Contractors top the risk register

What are the risks concerning consultants in the current market? And how do you help alleviate them. The latest Griffiths & Armour/Infrastructure Intelligence meeting found out.

Griffiths and Armour breakfast

Jackie Whitelaw reports.

Contractors, the election and fragmentation of major programmes by clients resulting in little visibility of future workload are all causing consultants concern in terms of managing risk as the industry recovers from recession, the latest Griffiths & Armour/Infrastructure Intelligence breakfast debate revealed.

And the greatest concern is contractors. Industry has been awash with stories of the companies who put in cut price bids in recession to hang on to cash flow that are now finding themselves in all sorts of trouble as an unexpectedly quick recovery leaves them locked into fixed priced deals just as costs of materials and labour are rising. 

Infrastructure Intelligence is working with Griffith & Armour to help share best practice across the industry as a fundamental step in helping raise the industry’s performance when it comes to managing risk. A number of important case studies have been brought together on-line at to highlight lessons to be learned when avoiding contractual liability claims. This work will be expanded over 2015 to assemble a comprehensive information resource to help guide professionals towards a lower claim, lower cost future.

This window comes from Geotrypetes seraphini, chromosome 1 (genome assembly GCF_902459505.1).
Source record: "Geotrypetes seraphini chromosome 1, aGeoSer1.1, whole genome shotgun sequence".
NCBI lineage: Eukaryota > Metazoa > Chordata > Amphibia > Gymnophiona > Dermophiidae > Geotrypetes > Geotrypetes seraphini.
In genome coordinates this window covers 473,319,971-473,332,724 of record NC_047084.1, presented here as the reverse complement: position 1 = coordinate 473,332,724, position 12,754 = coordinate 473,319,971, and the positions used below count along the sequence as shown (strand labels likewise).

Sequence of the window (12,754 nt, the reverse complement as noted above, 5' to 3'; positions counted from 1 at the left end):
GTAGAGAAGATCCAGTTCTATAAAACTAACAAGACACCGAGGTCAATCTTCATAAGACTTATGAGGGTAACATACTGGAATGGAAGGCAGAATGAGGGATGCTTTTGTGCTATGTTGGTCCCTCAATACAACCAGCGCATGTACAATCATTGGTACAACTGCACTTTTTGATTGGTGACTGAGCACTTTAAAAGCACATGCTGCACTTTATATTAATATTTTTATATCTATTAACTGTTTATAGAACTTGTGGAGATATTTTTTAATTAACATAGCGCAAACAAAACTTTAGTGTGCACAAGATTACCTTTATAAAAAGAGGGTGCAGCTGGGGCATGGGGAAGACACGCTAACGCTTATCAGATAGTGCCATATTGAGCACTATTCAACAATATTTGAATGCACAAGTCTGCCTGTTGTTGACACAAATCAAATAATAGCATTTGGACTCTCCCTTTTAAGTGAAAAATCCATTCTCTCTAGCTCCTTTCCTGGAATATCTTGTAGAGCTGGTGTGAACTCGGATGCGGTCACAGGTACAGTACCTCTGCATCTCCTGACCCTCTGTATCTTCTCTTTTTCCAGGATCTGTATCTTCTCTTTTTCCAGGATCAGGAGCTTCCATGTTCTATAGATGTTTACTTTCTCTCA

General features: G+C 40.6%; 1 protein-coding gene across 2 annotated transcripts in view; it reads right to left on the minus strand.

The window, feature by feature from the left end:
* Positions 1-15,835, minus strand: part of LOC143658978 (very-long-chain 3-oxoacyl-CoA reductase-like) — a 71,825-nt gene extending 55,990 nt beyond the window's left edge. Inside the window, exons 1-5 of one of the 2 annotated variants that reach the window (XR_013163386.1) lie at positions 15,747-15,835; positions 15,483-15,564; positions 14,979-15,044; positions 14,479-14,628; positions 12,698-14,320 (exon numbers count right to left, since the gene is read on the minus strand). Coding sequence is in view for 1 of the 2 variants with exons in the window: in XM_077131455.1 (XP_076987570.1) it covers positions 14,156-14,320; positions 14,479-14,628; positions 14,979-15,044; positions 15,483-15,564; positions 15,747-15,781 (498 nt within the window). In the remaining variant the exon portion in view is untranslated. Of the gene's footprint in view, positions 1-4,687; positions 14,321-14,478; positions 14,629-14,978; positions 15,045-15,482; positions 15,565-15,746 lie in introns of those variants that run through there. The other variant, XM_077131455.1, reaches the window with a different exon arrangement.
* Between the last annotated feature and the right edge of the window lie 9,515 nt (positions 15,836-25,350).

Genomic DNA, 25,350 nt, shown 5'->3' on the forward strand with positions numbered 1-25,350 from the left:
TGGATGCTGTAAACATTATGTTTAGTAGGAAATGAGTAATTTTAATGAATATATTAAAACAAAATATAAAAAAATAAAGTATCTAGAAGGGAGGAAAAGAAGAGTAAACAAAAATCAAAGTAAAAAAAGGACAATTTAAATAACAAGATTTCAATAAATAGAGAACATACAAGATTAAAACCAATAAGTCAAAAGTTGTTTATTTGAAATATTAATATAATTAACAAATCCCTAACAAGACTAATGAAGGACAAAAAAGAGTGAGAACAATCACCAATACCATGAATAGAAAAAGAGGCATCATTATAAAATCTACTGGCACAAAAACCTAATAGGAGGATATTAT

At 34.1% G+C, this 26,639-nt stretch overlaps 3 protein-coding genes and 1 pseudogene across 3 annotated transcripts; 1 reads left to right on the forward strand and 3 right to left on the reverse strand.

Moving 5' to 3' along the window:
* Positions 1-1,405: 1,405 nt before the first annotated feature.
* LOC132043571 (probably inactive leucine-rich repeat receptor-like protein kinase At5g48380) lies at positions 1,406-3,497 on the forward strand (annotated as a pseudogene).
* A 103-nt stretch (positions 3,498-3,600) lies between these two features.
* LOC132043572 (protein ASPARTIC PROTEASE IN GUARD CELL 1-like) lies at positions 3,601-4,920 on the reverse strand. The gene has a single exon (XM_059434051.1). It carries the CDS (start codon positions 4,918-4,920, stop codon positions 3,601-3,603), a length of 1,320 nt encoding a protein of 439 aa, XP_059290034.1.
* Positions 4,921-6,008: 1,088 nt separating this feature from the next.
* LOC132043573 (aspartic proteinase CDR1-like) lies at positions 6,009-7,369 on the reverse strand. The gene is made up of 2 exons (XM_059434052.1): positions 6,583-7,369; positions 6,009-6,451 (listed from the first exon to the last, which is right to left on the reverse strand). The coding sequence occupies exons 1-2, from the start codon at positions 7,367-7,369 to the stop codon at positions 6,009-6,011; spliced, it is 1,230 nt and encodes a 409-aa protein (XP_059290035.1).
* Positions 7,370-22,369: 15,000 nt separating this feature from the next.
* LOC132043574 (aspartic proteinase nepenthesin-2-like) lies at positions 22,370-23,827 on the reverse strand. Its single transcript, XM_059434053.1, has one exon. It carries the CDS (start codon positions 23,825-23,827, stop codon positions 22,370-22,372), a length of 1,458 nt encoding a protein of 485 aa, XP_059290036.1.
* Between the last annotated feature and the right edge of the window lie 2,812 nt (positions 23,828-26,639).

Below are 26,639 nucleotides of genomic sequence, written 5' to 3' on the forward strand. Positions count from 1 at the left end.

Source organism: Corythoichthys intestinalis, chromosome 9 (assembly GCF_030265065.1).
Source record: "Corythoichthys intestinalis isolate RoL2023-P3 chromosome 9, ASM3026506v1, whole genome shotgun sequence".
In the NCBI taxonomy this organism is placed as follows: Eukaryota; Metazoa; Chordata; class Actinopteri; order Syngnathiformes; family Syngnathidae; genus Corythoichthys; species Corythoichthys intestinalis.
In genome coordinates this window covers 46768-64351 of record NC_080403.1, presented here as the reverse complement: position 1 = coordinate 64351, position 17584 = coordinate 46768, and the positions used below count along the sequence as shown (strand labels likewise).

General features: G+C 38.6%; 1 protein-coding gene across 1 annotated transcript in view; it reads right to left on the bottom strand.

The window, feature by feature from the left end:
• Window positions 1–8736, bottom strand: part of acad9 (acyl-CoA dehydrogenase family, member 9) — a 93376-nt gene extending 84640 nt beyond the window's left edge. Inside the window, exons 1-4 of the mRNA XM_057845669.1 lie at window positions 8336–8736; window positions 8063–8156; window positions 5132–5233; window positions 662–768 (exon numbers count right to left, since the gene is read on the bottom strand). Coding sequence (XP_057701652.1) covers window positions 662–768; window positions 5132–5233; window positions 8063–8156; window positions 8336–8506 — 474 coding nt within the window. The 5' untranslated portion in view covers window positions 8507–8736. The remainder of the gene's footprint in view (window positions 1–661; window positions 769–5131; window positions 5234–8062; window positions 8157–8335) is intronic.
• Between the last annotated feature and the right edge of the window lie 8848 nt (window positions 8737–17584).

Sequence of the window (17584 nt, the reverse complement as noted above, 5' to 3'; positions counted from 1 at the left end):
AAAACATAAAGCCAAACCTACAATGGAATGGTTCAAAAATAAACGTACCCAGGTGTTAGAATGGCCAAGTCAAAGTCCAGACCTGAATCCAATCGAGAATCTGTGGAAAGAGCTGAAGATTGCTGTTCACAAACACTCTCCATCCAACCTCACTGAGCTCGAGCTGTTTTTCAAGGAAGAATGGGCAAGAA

One remedy now being seen is to put in claims to replenish that lost cash, said our group of consulting bosses. And consultants are a particular target as they are at the front end of recovery and contractors can see them doing well and earning increasing margins. 

“When the cost of a brickie has doubled on jobs bid 18 months ago, what was a marginal cost has gone through the roof. At the same time consultancy is doing well even though it is stretching at the seams. We expect more claims,” said BLM partner Keith Lonsdale. “And we are noticing that there is a long lead time. Issues from 2009/10 are just coming to light now and from even earlier.